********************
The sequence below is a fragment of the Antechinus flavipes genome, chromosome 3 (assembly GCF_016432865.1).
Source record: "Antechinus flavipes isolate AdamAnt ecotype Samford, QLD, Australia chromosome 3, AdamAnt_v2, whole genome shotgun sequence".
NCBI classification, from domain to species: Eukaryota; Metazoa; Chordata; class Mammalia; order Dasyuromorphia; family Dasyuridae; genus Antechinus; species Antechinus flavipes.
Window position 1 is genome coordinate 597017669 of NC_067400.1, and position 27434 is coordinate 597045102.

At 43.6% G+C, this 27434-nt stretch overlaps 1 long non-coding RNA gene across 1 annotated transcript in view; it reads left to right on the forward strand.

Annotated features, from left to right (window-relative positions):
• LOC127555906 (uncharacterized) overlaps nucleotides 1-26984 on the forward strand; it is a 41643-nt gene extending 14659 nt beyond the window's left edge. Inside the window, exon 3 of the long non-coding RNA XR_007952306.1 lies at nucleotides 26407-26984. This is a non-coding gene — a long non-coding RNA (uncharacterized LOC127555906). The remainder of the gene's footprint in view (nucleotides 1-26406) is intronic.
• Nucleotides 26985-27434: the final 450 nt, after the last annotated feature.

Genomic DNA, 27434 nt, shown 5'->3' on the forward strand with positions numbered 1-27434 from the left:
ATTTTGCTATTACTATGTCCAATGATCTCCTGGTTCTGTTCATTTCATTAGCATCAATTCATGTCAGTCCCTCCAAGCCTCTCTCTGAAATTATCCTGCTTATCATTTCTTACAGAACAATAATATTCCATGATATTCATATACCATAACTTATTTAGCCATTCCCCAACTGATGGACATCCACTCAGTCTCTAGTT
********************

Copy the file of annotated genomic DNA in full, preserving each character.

The sequence below is a fragment of the Antechinus flavipes genome, chromosome 3 (assembly GCF_016432865.1).
Source record: "Antechinus flavipes isolate AdamAnt ecotype Samford, QLD, Australia chromosome 3, AdamAnt_v2, whole genome shotgun sequence".
NCBI classification, from domain to species: Eukaryota; Metazoa; Chordata; class Mammalia; order Dasyuromorphia; family Dasyuridae; genus Antechinus; species Antechinus flavipes.
Window position 1 is genome coordinate 597017669 of NC_067400.1, and position 27434 is coordinate 597045102.

At 43.6% G+C, this 27434-nt stretch overlaps 1 long non-coding RNA gene across 1 annotated transcript in view; it reads left to right on the forward strand.

Annotated features, from left to right (window-relative positions):
• LOC127555906 (uncharacterized) overlaps nucleotides 1-26984 on the forward strand; it is a 41643-nt gene extending 14659 nt beyond the window's left edge. Inside the window, exon 3 of the long non-coding RNA XR_007952306.1 lies at nucleotides 26407-26984. This is a non-coding gene — a long non-coding RNA (uncharacterized LOC127555906). The remainder of the gene's footprint in view (nucleotides 1-26406) is intronic.
• Nucleotides 26985-27434: the final 450 nt, after the last annotated feature.

Genomic DNA, 27434 nt, shown 5'->3' on the forward strand with positions numbered 1-27434 from the left:
ATTTTGCTATTACTATGTCCAATGATCTCCTGGTTCTGTTCATTTCATTAGCATCAATTCATGTCAGTCCCTCCAAGCCTCTCTCTGAAATTATCCTGCTTATCATTTCTTACAGAACAATAATATTCCATGATATTCATATACCATAACTTATTTAGCCATTCCCCAACTGATGGACATCCACTCAGTCTCTAGTT